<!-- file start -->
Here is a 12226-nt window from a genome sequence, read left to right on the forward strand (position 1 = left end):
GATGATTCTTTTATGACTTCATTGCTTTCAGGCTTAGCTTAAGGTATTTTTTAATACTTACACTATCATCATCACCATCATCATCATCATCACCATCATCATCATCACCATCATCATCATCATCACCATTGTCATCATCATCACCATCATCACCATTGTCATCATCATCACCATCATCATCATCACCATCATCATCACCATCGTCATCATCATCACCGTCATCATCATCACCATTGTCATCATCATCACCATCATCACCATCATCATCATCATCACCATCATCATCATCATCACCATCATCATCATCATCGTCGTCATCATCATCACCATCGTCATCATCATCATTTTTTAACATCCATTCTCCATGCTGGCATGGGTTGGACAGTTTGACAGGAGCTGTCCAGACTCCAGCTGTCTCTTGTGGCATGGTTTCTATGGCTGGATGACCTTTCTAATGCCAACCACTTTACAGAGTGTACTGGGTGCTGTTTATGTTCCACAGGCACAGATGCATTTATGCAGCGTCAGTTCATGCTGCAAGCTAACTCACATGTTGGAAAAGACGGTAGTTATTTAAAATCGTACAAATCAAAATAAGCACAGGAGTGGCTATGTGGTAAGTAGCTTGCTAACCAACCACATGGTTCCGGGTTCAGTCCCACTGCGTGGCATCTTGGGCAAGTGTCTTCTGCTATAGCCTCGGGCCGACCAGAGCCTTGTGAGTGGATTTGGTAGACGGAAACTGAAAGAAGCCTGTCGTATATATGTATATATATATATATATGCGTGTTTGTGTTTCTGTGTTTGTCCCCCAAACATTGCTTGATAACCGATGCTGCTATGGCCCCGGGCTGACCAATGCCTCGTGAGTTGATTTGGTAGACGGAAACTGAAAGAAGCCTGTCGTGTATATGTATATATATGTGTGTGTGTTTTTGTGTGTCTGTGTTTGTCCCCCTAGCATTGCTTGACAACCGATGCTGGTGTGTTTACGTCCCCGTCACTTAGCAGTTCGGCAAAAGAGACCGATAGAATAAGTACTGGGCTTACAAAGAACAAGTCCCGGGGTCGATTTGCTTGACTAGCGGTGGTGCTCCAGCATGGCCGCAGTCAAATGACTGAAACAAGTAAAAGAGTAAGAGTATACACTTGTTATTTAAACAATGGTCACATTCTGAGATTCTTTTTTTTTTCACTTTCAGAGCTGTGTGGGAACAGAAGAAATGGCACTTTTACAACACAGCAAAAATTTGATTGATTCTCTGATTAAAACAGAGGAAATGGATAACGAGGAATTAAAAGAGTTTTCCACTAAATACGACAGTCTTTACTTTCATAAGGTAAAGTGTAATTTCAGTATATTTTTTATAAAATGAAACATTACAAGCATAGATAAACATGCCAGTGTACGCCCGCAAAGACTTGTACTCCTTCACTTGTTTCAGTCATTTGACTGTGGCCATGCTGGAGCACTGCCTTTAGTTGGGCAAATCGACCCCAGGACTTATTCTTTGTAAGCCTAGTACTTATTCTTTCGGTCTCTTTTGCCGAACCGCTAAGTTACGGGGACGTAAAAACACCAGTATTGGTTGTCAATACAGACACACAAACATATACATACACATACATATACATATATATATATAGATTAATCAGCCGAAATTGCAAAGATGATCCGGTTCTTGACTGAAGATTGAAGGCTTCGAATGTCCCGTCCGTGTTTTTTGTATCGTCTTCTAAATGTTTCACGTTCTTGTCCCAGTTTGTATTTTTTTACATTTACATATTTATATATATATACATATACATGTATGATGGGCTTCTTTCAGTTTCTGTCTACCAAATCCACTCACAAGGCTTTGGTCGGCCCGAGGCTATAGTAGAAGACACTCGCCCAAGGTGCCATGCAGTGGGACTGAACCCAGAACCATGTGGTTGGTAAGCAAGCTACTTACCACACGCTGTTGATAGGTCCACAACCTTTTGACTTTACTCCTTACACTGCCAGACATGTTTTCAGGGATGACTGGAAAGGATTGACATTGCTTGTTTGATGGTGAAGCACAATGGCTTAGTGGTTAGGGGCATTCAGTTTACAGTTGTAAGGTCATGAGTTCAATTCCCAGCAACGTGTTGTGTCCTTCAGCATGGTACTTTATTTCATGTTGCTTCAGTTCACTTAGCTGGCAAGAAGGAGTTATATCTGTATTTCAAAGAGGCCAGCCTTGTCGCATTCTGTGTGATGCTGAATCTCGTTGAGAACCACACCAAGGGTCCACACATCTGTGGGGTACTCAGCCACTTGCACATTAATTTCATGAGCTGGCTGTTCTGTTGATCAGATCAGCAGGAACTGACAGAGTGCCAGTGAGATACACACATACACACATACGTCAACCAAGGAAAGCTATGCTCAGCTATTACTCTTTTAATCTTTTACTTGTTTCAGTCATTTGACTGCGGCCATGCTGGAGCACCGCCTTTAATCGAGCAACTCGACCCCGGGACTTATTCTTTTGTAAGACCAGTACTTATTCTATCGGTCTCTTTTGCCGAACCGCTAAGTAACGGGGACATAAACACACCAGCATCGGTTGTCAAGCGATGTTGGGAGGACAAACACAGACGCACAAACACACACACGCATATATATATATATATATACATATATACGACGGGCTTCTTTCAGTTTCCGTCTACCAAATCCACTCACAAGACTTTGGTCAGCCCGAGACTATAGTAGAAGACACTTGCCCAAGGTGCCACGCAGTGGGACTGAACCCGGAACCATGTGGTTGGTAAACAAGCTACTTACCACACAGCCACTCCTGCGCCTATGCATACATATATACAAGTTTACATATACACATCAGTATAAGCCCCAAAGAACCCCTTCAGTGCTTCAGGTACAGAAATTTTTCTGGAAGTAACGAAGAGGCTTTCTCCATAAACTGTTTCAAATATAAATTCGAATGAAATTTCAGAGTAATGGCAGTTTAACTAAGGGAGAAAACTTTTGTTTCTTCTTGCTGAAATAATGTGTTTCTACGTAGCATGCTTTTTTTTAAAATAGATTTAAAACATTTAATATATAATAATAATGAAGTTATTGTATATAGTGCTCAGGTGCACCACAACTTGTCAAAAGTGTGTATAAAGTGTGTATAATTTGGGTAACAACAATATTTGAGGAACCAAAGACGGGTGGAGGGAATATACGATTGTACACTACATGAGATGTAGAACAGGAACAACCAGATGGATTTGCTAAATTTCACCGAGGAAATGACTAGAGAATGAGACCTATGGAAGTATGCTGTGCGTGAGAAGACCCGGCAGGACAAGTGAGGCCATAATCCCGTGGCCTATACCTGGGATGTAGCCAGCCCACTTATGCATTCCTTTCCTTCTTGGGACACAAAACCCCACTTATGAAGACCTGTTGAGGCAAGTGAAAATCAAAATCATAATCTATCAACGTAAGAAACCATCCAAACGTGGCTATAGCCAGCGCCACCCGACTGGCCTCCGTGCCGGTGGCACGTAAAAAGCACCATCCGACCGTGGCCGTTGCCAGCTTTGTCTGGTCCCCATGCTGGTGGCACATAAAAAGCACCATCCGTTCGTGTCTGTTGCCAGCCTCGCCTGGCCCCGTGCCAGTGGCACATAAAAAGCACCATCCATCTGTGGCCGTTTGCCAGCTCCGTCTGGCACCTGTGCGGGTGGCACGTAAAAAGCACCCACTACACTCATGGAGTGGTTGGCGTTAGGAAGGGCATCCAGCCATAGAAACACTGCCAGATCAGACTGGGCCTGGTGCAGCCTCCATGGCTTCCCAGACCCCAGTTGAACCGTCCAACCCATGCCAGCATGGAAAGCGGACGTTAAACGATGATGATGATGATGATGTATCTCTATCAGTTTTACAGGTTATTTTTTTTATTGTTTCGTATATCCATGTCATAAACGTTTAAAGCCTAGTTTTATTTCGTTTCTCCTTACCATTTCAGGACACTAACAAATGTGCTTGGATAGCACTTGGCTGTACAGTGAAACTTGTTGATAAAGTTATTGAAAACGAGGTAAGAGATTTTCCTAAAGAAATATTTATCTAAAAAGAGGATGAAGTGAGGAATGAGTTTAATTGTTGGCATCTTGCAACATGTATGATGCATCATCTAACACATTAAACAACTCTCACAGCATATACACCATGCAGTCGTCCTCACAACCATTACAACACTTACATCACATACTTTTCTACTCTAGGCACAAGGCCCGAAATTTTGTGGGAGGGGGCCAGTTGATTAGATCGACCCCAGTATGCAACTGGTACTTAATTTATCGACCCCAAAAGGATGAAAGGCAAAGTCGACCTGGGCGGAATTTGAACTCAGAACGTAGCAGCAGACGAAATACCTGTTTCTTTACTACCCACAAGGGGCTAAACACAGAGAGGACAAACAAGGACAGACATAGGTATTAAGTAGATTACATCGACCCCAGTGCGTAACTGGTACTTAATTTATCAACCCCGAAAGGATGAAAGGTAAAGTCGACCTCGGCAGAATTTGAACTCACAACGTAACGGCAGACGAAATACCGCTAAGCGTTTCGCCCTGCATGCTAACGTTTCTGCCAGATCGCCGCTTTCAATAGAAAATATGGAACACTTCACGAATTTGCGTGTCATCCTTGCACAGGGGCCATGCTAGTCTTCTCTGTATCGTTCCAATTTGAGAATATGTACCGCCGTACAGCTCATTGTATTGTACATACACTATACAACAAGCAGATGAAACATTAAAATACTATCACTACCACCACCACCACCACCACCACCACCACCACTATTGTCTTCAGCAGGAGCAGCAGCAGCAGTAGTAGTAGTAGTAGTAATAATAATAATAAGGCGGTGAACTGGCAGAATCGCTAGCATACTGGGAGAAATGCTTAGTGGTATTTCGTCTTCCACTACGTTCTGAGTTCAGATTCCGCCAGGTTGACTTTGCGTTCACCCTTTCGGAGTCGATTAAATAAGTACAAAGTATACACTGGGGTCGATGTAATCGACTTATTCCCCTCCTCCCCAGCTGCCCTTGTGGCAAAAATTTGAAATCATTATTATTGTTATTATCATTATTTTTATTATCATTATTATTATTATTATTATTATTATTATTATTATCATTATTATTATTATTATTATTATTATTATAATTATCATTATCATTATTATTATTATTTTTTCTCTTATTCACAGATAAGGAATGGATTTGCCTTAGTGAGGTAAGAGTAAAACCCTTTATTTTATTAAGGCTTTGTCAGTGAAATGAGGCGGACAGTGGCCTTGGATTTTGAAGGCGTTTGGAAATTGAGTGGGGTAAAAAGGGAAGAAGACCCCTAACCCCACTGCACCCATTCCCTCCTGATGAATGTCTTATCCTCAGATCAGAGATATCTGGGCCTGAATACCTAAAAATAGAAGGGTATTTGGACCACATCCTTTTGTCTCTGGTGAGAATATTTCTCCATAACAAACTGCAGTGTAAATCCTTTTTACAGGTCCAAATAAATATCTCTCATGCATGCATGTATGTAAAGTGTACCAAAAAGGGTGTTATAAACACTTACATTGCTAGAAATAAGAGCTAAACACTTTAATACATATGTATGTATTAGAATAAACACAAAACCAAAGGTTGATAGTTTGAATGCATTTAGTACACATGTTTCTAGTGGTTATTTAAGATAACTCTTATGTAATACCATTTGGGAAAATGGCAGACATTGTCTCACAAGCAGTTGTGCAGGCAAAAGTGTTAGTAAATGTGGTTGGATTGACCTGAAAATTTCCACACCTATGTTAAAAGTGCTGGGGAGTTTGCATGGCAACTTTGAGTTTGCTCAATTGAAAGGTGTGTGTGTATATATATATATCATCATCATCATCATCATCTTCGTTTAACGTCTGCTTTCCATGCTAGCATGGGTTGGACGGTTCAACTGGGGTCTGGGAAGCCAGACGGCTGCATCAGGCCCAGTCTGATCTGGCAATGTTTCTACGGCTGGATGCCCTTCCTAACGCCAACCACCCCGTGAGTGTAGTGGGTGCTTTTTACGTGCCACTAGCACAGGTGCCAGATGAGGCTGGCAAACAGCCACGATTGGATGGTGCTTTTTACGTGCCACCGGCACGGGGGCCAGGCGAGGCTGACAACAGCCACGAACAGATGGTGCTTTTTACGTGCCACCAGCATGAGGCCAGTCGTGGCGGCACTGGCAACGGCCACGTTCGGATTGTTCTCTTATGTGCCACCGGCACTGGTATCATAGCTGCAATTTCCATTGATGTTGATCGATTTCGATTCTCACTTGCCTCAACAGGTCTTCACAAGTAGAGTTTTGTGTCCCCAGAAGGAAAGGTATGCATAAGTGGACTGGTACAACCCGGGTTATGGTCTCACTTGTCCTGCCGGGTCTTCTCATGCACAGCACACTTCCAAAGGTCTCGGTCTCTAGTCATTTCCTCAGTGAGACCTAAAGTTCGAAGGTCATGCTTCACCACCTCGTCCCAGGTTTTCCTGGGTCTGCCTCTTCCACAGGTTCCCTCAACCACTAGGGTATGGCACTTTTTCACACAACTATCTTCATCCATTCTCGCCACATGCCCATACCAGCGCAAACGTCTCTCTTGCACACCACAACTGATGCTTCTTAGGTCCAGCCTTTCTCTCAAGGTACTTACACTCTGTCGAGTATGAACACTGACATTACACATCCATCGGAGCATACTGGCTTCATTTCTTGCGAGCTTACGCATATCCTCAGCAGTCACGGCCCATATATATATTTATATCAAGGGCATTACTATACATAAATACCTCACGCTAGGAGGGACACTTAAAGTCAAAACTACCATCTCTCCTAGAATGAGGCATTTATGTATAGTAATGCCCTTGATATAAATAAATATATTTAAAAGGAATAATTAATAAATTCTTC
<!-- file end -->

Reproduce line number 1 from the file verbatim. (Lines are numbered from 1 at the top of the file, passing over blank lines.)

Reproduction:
Here is a 12226-nt window from a genome sequence, read left to right on the forward strand (position 1 = left end):